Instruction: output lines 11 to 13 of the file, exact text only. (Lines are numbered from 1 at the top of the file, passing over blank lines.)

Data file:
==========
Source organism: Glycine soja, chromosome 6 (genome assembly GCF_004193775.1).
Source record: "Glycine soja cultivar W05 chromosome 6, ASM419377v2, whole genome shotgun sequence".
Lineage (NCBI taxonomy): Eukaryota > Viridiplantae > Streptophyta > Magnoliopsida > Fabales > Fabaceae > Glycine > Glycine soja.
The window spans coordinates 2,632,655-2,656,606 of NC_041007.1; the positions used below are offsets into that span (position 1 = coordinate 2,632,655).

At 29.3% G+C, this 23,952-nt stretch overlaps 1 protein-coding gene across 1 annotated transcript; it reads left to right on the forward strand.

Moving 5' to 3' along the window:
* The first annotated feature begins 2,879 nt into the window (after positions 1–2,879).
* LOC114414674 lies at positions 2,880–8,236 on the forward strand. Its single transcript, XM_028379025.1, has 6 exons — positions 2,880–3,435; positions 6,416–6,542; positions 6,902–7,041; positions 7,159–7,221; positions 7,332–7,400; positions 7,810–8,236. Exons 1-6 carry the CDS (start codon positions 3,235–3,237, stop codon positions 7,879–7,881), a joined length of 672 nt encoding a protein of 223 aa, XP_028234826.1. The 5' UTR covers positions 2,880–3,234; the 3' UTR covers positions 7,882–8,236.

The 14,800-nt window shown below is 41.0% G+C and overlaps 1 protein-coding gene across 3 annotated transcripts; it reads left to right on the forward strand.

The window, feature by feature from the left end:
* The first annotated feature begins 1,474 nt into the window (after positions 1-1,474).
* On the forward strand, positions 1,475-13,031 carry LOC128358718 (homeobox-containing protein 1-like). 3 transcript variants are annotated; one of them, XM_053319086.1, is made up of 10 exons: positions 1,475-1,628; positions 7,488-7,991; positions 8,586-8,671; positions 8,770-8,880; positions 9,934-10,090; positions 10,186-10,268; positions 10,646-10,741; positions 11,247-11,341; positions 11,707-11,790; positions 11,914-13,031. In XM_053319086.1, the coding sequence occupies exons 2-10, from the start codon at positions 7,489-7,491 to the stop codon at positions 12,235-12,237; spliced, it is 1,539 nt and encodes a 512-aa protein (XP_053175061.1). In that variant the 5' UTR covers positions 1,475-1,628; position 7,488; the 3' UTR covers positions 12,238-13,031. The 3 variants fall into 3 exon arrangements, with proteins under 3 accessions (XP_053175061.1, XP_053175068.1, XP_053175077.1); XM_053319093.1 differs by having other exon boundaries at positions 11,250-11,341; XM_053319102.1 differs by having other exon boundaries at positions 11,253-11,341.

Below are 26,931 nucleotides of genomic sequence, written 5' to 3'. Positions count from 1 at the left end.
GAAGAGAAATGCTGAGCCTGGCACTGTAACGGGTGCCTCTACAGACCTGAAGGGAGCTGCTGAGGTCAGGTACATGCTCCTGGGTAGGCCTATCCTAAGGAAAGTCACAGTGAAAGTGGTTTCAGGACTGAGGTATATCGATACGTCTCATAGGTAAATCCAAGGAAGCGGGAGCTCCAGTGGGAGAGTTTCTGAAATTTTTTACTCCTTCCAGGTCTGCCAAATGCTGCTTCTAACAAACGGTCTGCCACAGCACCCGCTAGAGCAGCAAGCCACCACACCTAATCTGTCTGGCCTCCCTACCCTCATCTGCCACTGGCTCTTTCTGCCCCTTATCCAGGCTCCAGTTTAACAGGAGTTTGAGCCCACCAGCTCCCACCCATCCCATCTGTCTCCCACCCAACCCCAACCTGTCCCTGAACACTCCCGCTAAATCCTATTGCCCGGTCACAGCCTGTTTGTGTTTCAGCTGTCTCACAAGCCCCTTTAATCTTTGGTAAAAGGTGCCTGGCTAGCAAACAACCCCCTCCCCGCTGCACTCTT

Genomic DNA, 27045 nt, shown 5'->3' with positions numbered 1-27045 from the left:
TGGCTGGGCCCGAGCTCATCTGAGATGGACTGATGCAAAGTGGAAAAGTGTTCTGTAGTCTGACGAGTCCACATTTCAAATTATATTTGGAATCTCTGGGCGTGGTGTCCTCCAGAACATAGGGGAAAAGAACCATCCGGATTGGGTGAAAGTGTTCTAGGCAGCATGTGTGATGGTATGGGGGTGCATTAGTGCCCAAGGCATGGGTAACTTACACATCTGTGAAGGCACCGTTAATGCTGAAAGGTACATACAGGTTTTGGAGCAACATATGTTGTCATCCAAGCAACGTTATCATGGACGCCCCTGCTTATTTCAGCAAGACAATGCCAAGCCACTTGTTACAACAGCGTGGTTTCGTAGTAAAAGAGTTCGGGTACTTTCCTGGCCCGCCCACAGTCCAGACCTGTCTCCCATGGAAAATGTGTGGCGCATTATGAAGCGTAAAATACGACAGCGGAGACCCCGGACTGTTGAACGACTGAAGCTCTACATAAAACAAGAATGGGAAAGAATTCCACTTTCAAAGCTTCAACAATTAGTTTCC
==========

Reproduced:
* The first annotated feature begins 1,474 nt into the window (after positions 1-1,474).
* On the forward strand, positions 1,475-13,031 carry LOC128358718 (homeobox-containing protein 1-like). 3 transcript variants are annotated; one of them, XM_053319086.1, is made up of 10 exons: positions 1,475-1,628; positions 7,488-7,991; positions 8,586-8,671; positions 8,770-8,880; positions 9,934-10,090; positions 10,186-10,268; positions 10,646-10,741; positions 11,247-11,341; positions 11,707-11,790; positions 11,914-13,031. In XM_053319086.1, the coding sequence occupies exons 2-10, from the start codon at positions 7,489-7,491 to the stop codon at positions 12,235-12,237; spliced, it is 1,539 nt and encodes a 512-aa protein (XP_053175061.1). In that variant the 5' UTR covers positions 1,475-1,628; position 7,488; the 3' UTR covers positions 12,238-13,031. The 3 variants fall into 3 exon arrangements, with proteins under 3 accessions (XP_053175061.1, XP_053175068.1, XP_053175077.1); XM_053319093.1 differs by having other exon boundaries at positions 11,250-11,341; XM_053319102.1 differs by having other exon boundaries at positions 11,253-11,341.

Below are 26,931 nucleotides of genomic sequence, written 5' to 3'. Positions count from 1 at the left end.